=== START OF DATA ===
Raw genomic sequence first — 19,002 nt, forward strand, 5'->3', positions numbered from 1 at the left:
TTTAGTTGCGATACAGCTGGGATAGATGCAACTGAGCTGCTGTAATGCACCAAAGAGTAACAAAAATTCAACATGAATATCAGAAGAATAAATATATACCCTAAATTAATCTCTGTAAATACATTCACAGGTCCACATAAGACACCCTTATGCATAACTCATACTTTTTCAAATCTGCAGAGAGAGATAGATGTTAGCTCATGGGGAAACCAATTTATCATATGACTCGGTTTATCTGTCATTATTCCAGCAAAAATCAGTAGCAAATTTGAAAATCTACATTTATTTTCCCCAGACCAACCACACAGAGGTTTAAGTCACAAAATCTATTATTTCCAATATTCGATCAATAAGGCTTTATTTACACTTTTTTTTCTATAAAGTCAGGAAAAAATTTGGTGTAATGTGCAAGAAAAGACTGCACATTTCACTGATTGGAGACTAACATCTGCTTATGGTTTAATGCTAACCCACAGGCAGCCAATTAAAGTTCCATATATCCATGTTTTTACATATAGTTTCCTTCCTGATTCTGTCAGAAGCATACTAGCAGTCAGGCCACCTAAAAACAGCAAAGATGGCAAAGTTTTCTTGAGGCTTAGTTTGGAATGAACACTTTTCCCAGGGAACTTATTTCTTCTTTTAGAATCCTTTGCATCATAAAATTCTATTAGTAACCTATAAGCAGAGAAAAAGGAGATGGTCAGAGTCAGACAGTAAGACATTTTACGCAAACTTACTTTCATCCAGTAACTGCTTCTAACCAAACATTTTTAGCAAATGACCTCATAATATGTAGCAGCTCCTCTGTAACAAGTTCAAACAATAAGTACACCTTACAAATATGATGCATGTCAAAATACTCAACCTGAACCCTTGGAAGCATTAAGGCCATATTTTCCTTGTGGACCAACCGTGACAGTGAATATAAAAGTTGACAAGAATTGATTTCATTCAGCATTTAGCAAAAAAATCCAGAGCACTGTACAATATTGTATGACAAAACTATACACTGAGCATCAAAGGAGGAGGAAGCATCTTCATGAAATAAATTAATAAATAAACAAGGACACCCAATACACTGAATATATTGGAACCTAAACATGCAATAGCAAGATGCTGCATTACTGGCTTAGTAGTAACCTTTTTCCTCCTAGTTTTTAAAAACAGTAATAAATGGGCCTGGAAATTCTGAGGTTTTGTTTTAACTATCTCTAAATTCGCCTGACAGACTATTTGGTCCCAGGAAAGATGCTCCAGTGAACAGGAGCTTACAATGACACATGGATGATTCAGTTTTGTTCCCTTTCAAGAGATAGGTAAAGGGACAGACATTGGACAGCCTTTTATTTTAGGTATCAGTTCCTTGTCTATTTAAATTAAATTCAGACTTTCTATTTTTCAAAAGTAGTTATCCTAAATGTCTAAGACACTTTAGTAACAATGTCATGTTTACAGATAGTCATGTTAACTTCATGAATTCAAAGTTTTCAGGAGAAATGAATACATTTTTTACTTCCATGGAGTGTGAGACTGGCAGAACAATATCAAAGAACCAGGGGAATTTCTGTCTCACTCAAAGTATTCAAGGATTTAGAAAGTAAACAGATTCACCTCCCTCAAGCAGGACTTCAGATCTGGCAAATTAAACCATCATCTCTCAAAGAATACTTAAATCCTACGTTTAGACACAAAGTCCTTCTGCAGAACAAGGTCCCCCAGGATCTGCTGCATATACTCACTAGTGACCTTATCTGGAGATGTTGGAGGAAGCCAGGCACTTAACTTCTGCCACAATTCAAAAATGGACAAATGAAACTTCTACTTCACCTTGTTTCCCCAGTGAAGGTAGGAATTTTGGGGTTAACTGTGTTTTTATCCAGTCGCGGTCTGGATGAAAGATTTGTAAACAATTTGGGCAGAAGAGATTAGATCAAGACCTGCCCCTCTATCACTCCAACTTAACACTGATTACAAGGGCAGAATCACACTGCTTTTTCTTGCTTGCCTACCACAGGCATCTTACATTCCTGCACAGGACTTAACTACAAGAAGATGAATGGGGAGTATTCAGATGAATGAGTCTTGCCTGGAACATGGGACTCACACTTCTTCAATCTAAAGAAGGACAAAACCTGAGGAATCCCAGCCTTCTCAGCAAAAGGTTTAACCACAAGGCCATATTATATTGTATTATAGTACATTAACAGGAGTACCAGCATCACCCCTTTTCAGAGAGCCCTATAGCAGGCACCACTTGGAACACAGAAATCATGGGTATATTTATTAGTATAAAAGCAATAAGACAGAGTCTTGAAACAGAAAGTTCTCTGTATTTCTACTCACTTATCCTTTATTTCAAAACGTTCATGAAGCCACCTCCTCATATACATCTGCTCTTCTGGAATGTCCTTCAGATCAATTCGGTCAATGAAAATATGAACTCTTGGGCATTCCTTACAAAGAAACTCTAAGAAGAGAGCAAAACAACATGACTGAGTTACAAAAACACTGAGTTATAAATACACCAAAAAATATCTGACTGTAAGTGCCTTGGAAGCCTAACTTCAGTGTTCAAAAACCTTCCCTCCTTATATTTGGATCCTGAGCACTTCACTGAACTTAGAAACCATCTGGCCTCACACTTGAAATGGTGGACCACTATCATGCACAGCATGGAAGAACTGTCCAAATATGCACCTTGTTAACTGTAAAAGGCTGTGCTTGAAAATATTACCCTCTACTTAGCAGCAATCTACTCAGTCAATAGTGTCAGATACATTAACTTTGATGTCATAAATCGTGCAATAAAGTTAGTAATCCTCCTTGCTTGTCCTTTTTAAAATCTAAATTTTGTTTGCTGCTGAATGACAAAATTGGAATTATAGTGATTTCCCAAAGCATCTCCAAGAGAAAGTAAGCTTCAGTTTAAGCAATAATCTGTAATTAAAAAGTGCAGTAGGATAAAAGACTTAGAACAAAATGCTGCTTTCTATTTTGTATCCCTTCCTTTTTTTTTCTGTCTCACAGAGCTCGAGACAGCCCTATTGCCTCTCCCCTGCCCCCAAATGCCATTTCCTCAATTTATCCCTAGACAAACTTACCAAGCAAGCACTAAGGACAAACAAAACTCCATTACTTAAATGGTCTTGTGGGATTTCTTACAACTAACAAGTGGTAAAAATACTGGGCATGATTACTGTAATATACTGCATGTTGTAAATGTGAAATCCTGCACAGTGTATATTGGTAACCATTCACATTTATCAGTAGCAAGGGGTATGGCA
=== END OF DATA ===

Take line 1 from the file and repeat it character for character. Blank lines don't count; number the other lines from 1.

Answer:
Raw genomic sequence first — 19,002 nt, forward strand, 5'->3', positions numbered from 1 at the left: